HTG has a high sided steel trailer with overhead doors housing its specialist kit: First aid, stretchers, radios and Mickie phones etc. these phones are almost identical to the France phones used in Wales. One big difference however is that there is very little specialist kit for vertical hauling; no colour coded rescue rope, drills pulleys etc. club rope and cavers' personal kit is used. There are plenty of 4WD Ute's to tow it.

The plan in essence was to:
- Send in a first team to rig the rifts with traverse lines, reach the casualty, apply first aid and assess her fitness for a carry out
- Follow up with a team setting up communications to the first team. The Mickie phones are not placed at fixed locations, they move with the teams who clip them to the wire wherever needed.
- Acting on advice from the first team, a third team would rig the cave and commence the evacuation.

The carry out would involve a Tyrolean traverse from the accident point to the base of an 8m pitch. After the haul up, a stretcher carry along a series of Tyrolean’s to the entrance. Much of the high level route is exposed and greasy, so stretcher hauling groups had to be protected at all times with traverse lines. Quite a big deal for just 20 cavers. The photo below, shows our casualty being loaded onto one of the Tyrolean's traverses.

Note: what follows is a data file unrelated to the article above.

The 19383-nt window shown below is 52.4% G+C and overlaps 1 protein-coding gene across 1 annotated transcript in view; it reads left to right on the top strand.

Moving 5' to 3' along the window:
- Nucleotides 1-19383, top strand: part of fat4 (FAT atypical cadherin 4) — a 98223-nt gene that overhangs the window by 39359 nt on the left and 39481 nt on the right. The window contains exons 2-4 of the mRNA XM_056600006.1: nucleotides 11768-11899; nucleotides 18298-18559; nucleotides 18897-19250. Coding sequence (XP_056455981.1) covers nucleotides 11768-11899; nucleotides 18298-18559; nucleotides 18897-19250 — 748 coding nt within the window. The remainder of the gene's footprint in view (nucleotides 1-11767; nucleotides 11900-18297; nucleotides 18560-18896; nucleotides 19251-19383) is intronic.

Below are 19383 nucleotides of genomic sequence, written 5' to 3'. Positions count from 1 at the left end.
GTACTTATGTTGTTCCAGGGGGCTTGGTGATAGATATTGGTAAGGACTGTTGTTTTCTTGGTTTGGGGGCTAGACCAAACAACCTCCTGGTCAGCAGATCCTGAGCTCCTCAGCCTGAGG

Rigging the traverses and the pitch involved some interesting rigging and knitting together of personal kit. None of the cavers were experienced in rigging for rescue so learned on the job. One important lesson was to make damn sure you can retrieve the casualty if the haul goes pear-shaped. The pitch haul was managed using a Z-rig with two pulleys and a 3:1 advantage. It takes just three cavers to lift the stretcher plus a lifeliner and a jockey. It's just a short way from the head of the pitch to the first of the high level traverses. The Tyrolean's had been wound up tight to make the stretcher run smoothly and progress was generally smooth. Header and tail ropes provided safety and some extra oomph as needed. The cave was derigged as we moved the casualty out. By early evening we had all emerged into the rain and cold and mist of the open air and had a hot drink. The practice had taken 6 hours and was judged by everyone novice and experienced, to have been a success. Below you can see two team members celebrating success with a little of what does you good.

If like me you are familiar with cave rescue in the UK , you will see much that's familiar here but also some new stuff.

There's only about 300 cavers in the whole of New Zealand and it's bigger than the UK. Of those, only 70-80 are reckoned to be active. When there's a rescue there are a lot less rescuers.

One consequence is that techniques are less labour intensive. Another is that teams are smaller.

Much of the specialist kit used in the UK is either unavailable or too expensive here. As a result teams use club tackle and personal gear to make the rescue work.

*Awesome. A term used to describe anything, from an ice cream to an orgasm!
Brian Bowell.

A Plea.
Please send articles on any aspect of cave rescue.
Equipment, Techniques, Experiences, Ideas, Photo’s.
All contributions are welcome. You do not have to be a member of this or any other team to contribute.

The WayOut needs You!
Brian Jopling, Editor.